When you open up Chrome’s DevTools and switch to the Security Tab you’ll see the message
This request does not comply with Chrome's Certificate Transparency policy. on some origins. (Example:
https://de.ioam.de when you visit
I know the concept of Certificate Transparency in general but I neither know what
Chrome's Certificate Transparency policy is nor do I know what the impact of this statement is.
Obviously Chrome establishes the https connection to this host, but what’s wrong here?
Will https connections to affected origins be blocked in the future?
Chrome’s password manager allows for users to view their saved passwords on passwords.google.com. The saved passwords can be viewed on different devices as long as the user logs into their Google account. So, these passwords must be stored in a Google database. Is it known as to whether the passwords are encrypted in this database, so that Google wouldn’t be able to know what your account passwords are?
What does clicking the word “
(change)” do, in the window the “Save to Google Drive” Extension (https://chrome.google.com/webstore/detail/save-to-google-drive/gmbmikajjgmnabiglmofipeabaddhgne) pops after every save for Google Chrome to Google Drive?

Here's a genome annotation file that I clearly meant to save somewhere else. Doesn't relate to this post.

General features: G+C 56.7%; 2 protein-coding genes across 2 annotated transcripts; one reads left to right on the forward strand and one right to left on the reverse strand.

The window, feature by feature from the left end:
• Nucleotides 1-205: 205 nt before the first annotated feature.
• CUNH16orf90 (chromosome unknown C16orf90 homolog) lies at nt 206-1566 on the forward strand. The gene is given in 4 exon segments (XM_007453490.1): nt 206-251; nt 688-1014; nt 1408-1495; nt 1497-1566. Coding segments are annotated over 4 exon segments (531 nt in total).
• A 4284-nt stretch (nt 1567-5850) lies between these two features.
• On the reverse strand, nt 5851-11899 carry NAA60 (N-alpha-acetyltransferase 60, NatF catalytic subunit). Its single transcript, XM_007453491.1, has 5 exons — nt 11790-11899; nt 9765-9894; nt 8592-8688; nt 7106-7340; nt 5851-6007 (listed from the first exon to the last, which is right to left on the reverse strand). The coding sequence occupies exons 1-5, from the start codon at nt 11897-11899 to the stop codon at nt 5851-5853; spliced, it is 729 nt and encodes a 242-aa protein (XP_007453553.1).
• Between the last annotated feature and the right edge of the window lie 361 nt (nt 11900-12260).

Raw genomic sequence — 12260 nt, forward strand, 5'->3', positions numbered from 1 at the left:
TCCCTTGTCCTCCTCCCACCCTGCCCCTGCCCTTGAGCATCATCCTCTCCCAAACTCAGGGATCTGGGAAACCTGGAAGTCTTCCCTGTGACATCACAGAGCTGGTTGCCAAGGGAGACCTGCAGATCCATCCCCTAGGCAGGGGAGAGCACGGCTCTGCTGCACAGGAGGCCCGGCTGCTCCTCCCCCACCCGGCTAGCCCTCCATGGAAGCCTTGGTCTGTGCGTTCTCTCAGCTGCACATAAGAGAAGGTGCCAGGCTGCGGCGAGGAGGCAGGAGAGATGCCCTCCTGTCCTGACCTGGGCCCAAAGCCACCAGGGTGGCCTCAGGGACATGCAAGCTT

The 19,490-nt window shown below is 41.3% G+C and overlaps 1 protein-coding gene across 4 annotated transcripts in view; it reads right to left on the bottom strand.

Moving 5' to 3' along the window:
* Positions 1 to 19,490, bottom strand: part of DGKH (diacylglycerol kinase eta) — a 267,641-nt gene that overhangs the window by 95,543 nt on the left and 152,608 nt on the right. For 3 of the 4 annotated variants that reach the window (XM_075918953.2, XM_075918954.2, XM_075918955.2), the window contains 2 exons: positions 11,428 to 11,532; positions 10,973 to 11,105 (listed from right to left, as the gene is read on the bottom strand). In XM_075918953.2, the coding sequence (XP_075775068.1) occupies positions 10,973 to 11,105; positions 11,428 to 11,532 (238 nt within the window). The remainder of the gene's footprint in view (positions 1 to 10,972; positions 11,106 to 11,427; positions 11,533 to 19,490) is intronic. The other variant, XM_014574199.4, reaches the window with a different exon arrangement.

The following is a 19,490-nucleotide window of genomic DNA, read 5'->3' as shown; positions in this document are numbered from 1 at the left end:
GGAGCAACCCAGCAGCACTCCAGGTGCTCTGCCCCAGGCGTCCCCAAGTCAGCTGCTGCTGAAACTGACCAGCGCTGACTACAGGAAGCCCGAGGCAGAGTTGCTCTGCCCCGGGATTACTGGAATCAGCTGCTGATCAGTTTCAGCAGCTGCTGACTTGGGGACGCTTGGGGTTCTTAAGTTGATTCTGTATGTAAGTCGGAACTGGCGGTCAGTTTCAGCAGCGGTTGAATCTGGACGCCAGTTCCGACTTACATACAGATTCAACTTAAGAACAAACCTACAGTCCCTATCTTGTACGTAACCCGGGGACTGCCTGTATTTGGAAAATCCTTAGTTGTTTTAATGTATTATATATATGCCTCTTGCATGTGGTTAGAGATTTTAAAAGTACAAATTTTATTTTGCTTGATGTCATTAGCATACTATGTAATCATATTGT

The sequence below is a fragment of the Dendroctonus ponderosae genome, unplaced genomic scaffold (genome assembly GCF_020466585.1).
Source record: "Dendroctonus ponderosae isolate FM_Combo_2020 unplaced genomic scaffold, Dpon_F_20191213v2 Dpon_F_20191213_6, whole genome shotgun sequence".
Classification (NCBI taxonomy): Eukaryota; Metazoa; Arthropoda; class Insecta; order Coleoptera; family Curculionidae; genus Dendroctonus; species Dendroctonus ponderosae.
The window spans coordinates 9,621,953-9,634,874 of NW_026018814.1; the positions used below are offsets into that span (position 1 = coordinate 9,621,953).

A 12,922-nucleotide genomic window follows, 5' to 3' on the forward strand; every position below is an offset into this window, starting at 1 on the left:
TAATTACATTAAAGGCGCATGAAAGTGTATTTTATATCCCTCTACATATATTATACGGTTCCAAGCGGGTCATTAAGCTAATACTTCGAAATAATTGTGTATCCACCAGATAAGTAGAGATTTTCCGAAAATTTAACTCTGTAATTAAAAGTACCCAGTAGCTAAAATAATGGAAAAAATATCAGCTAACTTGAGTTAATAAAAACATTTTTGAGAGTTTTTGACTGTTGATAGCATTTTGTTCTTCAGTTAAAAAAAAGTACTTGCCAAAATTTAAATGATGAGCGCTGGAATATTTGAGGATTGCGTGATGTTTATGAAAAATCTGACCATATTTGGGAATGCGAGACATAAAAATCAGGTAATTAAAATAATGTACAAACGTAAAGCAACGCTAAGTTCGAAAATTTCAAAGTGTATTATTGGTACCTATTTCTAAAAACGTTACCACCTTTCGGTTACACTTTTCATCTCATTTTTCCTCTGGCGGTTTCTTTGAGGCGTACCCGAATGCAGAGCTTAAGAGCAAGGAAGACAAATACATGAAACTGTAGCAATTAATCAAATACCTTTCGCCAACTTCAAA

(https://drive.google.com/file/d/1Vn6mtk7JjThMmdRK-Gaj6nwX6Amna91y/view?usp=sharing is the version saved with said tool showing the unknown/unspecified word in question “
This has been a topic that's been ticking the back of my mind now for quite some time.
Amazon uses symantec cert for the product images that we show on our site.
And google is scheduled (April 17 Chrome update 66) to deem unsecure any site using Symantec certs issued before 2016.
So what will really happen when Chrome update 66 kicks in?
Has Amazon updated their certs? If so, why do we see the images-na.ssl-images-amazon warnings in our browser inspects?
And what exactly dose…
Thoughts on Chrome’s Plan to Distrust Symantec Certificates